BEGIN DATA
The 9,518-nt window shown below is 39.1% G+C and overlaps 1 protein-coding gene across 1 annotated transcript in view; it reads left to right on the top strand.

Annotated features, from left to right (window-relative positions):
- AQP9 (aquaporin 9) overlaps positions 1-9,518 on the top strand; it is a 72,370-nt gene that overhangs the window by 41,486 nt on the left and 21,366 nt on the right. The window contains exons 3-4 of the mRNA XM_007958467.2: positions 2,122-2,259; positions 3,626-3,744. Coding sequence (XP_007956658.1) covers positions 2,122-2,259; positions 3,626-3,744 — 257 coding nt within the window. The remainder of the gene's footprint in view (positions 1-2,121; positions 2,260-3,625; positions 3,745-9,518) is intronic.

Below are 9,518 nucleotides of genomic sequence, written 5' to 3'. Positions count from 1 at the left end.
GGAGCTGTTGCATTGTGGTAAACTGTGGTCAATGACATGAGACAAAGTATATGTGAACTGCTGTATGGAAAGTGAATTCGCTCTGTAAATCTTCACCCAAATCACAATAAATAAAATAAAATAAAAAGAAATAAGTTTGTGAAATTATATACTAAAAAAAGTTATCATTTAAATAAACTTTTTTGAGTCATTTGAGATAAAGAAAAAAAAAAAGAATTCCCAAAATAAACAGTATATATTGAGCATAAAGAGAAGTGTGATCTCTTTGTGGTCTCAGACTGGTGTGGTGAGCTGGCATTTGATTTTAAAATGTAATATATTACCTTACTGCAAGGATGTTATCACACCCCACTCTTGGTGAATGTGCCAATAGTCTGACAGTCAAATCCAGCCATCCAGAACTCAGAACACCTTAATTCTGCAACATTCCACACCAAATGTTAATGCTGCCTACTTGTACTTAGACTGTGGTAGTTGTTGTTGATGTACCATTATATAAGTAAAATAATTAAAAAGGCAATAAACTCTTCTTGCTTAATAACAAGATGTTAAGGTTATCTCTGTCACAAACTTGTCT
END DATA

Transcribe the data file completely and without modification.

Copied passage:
The 9,518-nt window shown below is 39.1% G+C and overlaps 1 protein-coding gene across 1 annotated transcript in view; it reads left to right on the top strand.

Annotated features, from left to right (window-relative positions):
- AQP9 (aquaporin 9) overlaps positions 1-9,518 on the top strand; it is a 72,370-nt gene that overhangs the window by 41,486 nt on the left and 21,366 nt on the right. The window contains exons 3-4 of the mRNA XM_007958467.2: positions 2,122-2,259; positions 3,626-3,744. Coding sequence (XP_007956658.1) covers positions 2,122-2,259; positions 3,626-3,744 — 257 coding nt within the window. The remainder of the gene's footprint in view (positions 1-2,121; positions 2,260-3,625; positions 3,745-9,518) is intronic.

Below are 9,518 nucleotides of genomic sequence, written 5' to 3'. Positions count from 1 at the left end.
GGAGCTGTTGCATTGTGGTAAACTGTGGTCAATGACATGAGACAAAGTATATGTGAACTGCTGTATGGAAAGTGAATTCGCTCTGTAAATCTTCACCCAAATCACAATAAATAAAATAAAATAAAAAGAAATAAGTTTGTGAAATTATATACTAAAAAAAGTTATCATTTAAATAAACTTTTTTGAGTCATTTGAGATAAAGAAAAAAAAAAAGAATTCCCAAAATAAACAGTATATATTGAGCATAAAGAGAAGTGTGATCTCTTTGTGGTCTCAGACTGGTGTGGTGAGCTGGCATTTGATTTTAAAATGTAATATATTACCTTACTGCAAGGATGTTATCACACCCCACTCTTGGTGAATGTGCCAATAGTCTGACAGTCAAATCCAGCCATCCAGAACTCAGAACACCTTAATTCTGCAACATTCCACACCAAATGTTAATGCTGCCTACTTGTACTTAGACTGTGGTAGTTGTTGTTGATGTACCATTATATAAGTAAAATAATTAAAAAGGCAATAAACTCTTCTTGCTTAATAACAAGATGTTAAGGTTATCTCTGTCACAAACTTGTCT